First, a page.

The reader should note that the capital cost estimates presented in Tables 4.4 and 4.5 are early-stage estimates and that such estimates for future technology facilities often prove to be underestimates.
In addition to target science, there are other deep science issues embedded in what is usually labeled “technology” (e.g., chambers) involving a broad range of scientific disciplines, including nuclear and atomic physics, materials and surface science, and engineering science. In the next several years, the IFE program will probably not be involved in engineering development but rather in science and engineering research aimed at determining if feasible solutions exist to the very challenging problems.
An organized program that encompasses all technology options most effectively determines the roadmap to an IFE DEMO plant. Only such a program will have a broad enough view to ultimately identify the most promising IFE DEMO design(s).
The committee recognizes how challenging and complex the unresolved issues are and how much remains to be accomplished and understood if IFE is to become a practical energy source. Each potential driver and target combination has advantages and disadvantages, technologies are evolving rapidly, and scientific challenges remain. If the nation intends to establish IFE as part of its energy R&D portfolio, it is clear that both science and technology components must be addressed in an integrated and coordinated effort.
The roadmap concept put forward by this committee carries forward all IFE approaches to some point at which off-ramp or continuation decisions are made. Should the NIF achieve ignition with indirect drive and the nation decide to pursue IFE, the R&D required to pursue IFE as a practical energy option would begin to diverge from the R&D that NNSA is likely to support for stockpile stewardship applications. In this case, a nationally coordinated R&D program for IFE would be needed to pursue a broad-based roadmap. Inertial fusion energy is an integrated concept whose overall probability of success depends on the success of several individual items. If one component fails a physics test or fails to be cost-effective, the system fails, regardless of whether reactor-scale ignition and gain are reached.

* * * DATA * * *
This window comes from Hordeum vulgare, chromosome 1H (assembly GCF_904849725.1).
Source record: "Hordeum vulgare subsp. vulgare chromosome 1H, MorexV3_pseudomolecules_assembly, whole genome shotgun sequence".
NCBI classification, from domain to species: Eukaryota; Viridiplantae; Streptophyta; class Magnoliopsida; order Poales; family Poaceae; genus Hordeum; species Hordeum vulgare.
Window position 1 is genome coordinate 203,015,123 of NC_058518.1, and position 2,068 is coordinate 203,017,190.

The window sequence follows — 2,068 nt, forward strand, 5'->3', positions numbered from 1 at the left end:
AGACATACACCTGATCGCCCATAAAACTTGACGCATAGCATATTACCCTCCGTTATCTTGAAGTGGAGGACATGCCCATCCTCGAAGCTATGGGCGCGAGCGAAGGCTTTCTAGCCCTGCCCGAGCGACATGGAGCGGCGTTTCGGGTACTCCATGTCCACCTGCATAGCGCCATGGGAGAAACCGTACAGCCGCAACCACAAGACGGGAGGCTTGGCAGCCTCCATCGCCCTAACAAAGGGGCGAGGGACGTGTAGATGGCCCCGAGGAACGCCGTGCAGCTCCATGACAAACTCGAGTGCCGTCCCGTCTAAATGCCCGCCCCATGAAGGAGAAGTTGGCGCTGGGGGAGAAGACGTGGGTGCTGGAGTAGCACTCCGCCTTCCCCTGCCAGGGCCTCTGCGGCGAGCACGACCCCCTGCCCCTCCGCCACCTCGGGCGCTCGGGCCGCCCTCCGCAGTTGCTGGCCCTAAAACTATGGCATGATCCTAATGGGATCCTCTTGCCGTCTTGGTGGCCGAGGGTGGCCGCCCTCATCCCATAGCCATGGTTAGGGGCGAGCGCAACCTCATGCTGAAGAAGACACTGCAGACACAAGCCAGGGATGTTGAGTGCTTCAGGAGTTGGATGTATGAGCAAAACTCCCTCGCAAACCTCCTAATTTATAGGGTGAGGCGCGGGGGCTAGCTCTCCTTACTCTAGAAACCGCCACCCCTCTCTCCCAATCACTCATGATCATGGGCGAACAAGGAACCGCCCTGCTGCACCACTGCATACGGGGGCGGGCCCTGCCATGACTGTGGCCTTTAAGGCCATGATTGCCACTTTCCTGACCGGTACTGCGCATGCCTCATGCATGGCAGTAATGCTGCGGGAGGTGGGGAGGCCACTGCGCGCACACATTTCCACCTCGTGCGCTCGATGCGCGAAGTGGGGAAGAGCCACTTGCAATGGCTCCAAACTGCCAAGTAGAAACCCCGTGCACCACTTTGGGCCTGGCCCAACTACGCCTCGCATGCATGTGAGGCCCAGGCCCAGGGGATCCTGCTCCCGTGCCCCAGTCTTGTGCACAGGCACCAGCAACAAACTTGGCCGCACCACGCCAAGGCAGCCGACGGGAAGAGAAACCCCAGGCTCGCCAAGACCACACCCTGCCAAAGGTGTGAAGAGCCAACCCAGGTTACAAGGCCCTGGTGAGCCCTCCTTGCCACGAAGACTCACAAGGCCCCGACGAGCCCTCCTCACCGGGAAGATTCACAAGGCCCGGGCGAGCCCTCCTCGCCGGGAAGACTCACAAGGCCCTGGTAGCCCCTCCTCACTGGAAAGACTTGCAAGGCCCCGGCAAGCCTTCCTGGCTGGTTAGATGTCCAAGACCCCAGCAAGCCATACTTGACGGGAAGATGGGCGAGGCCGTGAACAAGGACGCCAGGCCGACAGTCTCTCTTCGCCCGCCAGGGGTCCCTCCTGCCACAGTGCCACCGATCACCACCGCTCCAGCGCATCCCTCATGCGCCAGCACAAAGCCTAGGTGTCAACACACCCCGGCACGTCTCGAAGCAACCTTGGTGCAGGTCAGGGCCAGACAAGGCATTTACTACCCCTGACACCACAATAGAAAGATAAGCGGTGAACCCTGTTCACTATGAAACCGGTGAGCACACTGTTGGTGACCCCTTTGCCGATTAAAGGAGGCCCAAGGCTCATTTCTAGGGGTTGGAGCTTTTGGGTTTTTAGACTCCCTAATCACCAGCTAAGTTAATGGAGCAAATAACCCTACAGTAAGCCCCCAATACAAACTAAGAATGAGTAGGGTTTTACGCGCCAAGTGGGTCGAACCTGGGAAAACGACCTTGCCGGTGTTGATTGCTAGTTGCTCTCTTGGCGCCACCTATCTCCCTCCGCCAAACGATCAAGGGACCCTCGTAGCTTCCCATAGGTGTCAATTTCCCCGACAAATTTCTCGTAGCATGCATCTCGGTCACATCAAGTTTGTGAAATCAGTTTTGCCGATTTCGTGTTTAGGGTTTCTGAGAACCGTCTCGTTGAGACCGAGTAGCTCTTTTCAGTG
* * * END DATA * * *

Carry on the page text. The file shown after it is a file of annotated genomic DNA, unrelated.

There has been considerable discussion within the committee about the timing for—and the extent of—a technology development element (chambers, target fabrication, etc.) as described in Chapter 3, as part of the early phase(s) of the IFE program. The committee recognizes that absent ignition within the physics element of the program, technology would be of limited value as part of the early phase(s) of the IFE program. There are, however, several reasons for establishing a technology element even in the earliest phases of the IFE program.